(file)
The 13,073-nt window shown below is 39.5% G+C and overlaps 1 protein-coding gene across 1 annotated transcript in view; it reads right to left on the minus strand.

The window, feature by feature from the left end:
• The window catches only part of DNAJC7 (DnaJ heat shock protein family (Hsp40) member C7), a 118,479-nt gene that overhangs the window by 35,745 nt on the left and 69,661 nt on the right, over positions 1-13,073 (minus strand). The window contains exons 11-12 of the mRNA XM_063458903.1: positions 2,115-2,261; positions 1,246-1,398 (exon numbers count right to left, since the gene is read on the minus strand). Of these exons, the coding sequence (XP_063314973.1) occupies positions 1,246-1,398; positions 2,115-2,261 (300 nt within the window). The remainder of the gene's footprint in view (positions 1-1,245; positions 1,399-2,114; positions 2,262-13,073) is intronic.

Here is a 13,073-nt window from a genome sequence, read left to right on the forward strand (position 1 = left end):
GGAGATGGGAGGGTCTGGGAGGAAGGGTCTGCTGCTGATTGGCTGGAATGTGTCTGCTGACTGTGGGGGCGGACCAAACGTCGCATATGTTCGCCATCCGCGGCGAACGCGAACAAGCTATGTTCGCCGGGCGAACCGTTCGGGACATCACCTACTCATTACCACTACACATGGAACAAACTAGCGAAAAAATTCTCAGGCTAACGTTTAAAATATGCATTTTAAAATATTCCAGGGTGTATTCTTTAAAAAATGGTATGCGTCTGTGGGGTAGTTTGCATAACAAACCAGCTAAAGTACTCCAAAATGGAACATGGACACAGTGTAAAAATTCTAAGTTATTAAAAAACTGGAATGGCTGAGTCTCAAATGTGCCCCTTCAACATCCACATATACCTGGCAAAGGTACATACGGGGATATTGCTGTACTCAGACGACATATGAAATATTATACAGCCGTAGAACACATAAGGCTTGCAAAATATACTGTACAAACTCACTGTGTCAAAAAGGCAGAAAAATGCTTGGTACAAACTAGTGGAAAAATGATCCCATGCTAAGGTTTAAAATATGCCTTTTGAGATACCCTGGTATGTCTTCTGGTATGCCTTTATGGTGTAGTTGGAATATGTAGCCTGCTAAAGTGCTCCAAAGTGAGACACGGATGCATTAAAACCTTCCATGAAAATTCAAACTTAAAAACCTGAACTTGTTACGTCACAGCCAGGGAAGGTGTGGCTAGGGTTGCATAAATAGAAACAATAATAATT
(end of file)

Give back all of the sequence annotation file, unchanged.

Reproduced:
The 13,073-nt window shown below is 39.5% G+C and overlaps 1 protein-coding gene across 1 annotated transcript in view; it reads right to left on the minus strand.

The window, feature by feature from the left end:
• The window catches only part of DNAJC7 (DnaJ heat shock protein family (Hsp40) member C7), a 118,479-nt gene that overhangs the window by 35,745 nt on the left and 69,661 nt on the right, over positions 1-13,073 (minus strand). The window contains exons 11-12 of the mRNA XM_063458903.1: positions 2,115-2,261; positions 1,246-1,398 (exon numbers count right to left, since the gene is read on the minus strand). Of these exons, the coding sequence (XP_063314973.1) occupies positions 1,246-1,398; positions 2,115-2,261 (300 nt within the window). The remainder of the gene's footprint in view (positions 1-1,245; positions 1,399-2,114; positions 2,262-13,073) is intronic.

Here is a 13,073-nt window from a genome sequence, read left to right on the forward strand (position 1 = left end):
GGAGATGGGAGGGTCTGGGAGGAAGGGTCTGCTGCTGATTGGCTGGAATGTGTCTGCTGACTGTGGGGGCGGACCAAACGTCGCATATGTTCGCCATCCGCGGCGAACGCGAACAAGCTATGTTCGCCGGGCGAACCGTTCGGGACATCACCTACTCATTACCACTACACATGGAACAAACTAGCGAAAAAATTCTCAGGCTAACGTTTAAAATATGCATTTTAAAATATTCCAGGGTGTATTCTTTAAAAAATGGTATGCGTCTGTGGGGTAGTTTGCATAACAAACCAGCTAAAGTACTCCAAAATGGAACATGGACACAGTGTAAAAATTCTAAGTTATTAAAAAACTGGAATGGCTGAGTCTCAAATGTGCCCCTTCAACATCCACATATACCTGGCAAAGGTACATACGGGGATATTGCTGTACTCAGACGACATATGAAATATTATACAGCCGTAGAACACATAAGGCTTGCAAAATATACTGTACAAACTCACTGTGTCAAAAAGGCAGAAAAATGCTTGGTACAAACTAGTGGAAAAATGATCCCATGCTAAGGTTTAAAATATGCCTTTTGAGATACCCTGGTATGTCTTCTGGTATGCCTTTATGGTGTAGTTGGAATATGTAGCCTGCTAAAGTGCTCCAAAGTGAGACACGGATGCATTAAAACCTTCCATGAAAATTCAAACTTAAAAACCTGAACTTGTTACGTCACAGCCAGGGAAGGTGTGGCTAGGGTTGCATAAATAGAAACAATAATAATT